Risk-Taking Incentives and Risk Perceptions
Friday, Jan. 6, 2017 10:15 AM – 12:15 PM
Hyatt Regency Chicago, Michigan 2
- Chair: Alexander F. Wagner, Swiss Finance Institute and University of Zurich
Rankings and Risk-Taking in the Finance Industry
AbstractRankings are a pervasive feature of the finance industry. Although they have no direct monetary consequences, rankings provide utility for intrinsic (positive self-image) and extrinsic (status) reasons. We recruit a unique subject pool of 204 financial professionals and investigate how anonymous rankings influence risk-taking in investment decisions. We find that rankings increase risk-taking because of financial professionals’ desire for positive self-image. This particularly applies to underperformers, who take the highest risks. Incentivizing rankings monetarily does not further increase risk-taking. In a comparative study with 432 students we find that student behavior is not driven by rankings.
Managerial Incentives to Take Asset Risk
AbstractWe argue that incentives to take equity risk ("equity incentives") only partially capture incentives to take asset risk ("asset incentives"). This is because leverage, while central to the theory of risk-shifting, is not explicitly considered by equity incentives. Employing measures of asset incentives that account for leverage, we find that asset risk-taking incentives can be large compared to incentives to increase firm value. Moreover, stock holdings can induce substantial risk-taking incentives, qualifying common beliefs regarding the central role of stock options. Finally, only asset incentives explain asset risk-taking of U.S. financial institutions before the 2007/08 crisis.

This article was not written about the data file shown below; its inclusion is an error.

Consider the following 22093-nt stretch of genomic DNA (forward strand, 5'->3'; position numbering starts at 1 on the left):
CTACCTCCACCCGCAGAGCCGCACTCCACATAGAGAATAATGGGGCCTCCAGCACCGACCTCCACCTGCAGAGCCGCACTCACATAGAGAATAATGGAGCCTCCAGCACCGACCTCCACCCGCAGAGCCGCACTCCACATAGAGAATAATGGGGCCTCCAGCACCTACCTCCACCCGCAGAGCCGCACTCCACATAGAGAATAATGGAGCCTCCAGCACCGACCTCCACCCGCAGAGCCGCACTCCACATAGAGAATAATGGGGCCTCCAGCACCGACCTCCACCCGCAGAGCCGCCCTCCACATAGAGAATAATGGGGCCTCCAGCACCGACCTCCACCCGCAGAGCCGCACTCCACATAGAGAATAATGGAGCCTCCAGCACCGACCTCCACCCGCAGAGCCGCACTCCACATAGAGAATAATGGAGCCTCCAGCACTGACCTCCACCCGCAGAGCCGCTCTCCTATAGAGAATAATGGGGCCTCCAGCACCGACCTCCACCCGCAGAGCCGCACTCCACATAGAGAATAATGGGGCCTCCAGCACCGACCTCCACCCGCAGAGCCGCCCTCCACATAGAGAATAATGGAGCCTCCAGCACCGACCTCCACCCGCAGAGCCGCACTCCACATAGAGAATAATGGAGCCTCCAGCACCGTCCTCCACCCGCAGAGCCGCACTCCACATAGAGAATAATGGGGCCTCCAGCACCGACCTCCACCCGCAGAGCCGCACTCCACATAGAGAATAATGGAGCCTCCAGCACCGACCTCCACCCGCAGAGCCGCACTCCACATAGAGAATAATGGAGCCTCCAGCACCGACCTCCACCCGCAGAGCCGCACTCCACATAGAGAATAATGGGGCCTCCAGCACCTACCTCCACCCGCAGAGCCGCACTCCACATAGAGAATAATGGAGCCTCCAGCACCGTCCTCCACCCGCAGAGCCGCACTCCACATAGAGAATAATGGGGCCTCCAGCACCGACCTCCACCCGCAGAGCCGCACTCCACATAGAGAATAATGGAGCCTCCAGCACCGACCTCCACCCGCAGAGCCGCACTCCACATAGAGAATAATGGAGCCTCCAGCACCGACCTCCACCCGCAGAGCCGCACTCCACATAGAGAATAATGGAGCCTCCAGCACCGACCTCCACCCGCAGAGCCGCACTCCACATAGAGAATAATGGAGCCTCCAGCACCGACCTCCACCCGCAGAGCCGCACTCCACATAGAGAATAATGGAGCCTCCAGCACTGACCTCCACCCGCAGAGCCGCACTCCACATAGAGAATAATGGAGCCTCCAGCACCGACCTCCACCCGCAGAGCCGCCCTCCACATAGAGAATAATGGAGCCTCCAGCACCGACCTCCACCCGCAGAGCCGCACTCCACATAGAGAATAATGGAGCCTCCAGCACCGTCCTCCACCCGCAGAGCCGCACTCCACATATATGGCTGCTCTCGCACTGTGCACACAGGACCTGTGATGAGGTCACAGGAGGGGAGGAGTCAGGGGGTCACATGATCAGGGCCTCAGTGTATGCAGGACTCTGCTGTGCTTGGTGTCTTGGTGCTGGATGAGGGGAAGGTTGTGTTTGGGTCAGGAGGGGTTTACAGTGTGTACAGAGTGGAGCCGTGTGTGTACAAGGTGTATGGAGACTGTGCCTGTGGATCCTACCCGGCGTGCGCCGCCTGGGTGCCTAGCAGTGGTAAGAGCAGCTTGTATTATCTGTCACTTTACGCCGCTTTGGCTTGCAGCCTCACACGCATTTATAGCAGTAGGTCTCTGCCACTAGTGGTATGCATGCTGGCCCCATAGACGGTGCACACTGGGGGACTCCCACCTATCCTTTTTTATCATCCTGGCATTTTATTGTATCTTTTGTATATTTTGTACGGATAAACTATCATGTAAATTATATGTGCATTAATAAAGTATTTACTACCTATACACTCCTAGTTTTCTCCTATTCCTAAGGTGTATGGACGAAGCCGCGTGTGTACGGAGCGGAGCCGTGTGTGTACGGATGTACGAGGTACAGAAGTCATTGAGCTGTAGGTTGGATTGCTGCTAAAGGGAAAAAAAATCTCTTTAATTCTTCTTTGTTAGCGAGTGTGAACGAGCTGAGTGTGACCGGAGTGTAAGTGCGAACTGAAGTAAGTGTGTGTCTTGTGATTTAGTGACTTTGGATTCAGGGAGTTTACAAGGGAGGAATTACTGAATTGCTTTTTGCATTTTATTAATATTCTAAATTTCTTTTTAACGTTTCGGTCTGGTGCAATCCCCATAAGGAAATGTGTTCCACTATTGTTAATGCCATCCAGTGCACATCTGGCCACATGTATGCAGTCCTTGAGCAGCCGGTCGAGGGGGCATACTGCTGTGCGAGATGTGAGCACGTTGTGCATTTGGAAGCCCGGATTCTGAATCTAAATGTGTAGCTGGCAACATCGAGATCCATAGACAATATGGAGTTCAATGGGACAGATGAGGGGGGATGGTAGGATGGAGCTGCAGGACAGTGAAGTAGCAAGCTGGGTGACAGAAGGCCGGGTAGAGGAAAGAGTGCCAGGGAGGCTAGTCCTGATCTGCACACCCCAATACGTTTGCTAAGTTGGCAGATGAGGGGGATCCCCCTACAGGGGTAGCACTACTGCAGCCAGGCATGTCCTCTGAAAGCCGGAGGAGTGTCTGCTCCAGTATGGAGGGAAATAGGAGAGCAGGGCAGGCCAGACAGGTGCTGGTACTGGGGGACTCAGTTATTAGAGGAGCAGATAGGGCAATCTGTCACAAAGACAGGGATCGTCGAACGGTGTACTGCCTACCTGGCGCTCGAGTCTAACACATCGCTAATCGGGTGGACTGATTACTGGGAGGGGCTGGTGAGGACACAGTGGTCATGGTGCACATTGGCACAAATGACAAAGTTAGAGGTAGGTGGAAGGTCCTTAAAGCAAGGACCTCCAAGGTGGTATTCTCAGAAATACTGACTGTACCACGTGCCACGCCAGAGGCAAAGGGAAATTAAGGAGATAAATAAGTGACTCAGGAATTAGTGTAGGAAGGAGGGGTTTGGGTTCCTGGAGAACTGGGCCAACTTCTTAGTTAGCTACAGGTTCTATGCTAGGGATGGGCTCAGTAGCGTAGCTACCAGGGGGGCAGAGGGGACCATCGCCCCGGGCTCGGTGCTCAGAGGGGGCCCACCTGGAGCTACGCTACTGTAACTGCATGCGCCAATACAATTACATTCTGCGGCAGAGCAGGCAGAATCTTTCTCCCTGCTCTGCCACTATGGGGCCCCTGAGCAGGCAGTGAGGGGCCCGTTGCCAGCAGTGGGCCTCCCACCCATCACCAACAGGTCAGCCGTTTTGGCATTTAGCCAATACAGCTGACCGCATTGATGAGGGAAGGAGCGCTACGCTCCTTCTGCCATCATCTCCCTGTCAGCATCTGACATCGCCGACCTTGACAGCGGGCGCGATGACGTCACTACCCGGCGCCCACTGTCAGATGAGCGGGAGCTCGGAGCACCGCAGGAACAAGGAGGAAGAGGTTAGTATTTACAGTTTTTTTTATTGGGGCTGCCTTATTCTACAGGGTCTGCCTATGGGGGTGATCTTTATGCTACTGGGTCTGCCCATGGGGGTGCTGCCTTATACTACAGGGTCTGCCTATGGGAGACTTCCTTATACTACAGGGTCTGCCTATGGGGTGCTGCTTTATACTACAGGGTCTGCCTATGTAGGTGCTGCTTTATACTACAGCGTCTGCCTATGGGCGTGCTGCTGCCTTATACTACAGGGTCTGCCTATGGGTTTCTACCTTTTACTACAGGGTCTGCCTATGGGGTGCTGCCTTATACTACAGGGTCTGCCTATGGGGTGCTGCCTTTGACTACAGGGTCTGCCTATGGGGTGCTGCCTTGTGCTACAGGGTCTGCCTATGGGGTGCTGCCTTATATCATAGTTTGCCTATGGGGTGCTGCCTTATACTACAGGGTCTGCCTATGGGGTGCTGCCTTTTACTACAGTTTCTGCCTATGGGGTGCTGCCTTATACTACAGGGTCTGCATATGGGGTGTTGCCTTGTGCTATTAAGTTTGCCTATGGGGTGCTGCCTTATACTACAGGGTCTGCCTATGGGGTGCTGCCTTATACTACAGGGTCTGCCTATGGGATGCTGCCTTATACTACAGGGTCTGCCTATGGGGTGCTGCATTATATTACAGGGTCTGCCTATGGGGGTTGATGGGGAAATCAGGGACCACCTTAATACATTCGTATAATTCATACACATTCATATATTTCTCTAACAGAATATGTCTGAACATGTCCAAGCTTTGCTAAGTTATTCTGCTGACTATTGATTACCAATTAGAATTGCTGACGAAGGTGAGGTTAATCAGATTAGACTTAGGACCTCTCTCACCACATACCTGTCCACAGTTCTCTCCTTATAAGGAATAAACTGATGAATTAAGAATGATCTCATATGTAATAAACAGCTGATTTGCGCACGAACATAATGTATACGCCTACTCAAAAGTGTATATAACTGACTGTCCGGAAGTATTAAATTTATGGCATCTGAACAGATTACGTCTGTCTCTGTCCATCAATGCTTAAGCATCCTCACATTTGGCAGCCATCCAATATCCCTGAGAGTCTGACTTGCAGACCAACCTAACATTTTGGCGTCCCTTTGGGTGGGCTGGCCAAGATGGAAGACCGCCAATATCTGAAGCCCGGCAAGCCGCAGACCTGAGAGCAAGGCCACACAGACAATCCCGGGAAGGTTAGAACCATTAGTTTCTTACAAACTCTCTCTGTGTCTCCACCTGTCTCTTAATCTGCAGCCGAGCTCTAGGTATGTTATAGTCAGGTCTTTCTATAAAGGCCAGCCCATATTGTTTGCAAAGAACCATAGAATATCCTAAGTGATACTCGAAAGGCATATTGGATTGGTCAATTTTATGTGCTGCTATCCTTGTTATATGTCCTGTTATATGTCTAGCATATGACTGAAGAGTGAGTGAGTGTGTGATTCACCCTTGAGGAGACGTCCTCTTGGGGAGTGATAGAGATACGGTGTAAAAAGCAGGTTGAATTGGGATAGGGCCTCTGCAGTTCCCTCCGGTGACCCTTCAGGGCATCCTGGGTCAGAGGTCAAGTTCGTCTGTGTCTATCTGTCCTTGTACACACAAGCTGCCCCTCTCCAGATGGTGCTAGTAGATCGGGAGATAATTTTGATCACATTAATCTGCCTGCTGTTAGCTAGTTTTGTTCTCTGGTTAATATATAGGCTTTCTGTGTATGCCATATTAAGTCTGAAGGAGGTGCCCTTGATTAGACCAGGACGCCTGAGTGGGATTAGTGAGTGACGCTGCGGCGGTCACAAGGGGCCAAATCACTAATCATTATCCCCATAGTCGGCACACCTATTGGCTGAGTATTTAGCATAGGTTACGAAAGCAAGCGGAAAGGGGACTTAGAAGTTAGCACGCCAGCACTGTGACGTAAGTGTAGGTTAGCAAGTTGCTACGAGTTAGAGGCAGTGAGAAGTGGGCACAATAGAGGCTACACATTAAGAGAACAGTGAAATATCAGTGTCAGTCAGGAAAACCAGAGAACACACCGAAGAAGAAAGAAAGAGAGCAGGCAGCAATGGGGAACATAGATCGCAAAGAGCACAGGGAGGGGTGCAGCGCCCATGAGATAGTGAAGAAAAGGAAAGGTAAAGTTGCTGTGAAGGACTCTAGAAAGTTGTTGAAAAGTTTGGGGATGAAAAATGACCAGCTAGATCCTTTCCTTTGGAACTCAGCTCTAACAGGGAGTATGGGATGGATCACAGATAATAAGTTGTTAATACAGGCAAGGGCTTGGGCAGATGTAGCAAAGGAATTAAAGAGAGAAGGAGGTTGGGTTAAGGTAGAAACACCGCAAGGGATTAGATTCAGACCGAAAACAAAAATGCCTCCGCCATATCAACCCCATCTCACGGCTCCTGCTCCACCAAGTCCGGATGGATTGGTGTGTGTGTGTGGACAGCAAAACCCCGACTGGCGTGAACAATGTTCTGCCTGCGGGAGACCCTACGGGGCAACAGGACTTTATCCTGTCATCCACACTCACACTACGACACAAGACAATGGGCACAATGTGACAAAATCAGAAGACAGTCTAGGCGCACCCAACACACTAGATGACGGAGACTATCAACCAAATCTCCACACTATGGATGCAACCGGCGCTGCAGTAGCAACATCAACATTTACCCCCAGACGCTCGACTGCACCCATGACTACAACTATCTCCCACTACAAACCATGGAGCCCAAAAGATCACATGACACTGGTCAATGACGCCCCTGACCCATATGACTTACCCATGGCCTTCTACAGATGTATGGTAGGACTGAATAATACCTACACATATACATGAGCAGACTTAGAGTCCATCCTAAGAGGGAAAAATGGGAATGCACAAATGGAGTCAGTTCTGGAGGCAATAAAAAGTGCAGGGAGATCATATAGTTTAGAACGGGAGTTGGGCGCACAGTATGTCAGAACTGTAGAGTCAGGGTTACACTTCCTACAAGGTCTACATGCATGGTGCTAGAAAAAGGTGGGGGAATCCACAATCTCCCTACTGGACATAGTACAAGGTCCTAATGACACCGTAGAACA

How Risk Simulations Improve Long-Term Investment Decisions
AbstractRisk simulations, which dynamically demonstrate investors the possible consequences of their investment decisions, were shown to play an integral part in comprehending the risk-return trade-off and improving investment decision making. Up to now, studies have taken a static, short-term perspective focusing on just the initial investment decision. We analyze the benefits of risk simulations in a long-term experiment in which investors experience intermediate investment success and can adjust their investment strategy along the way. We find results underscoring the positive effects of risk simulations on investors’ understanding of the risk-return trade-off. Also, investors who do not use simulations need multiple investment periods until they show stable average risk taking behavior.
Norwegian School of Economics
University of Chicago
- D0 - General
- G0 - General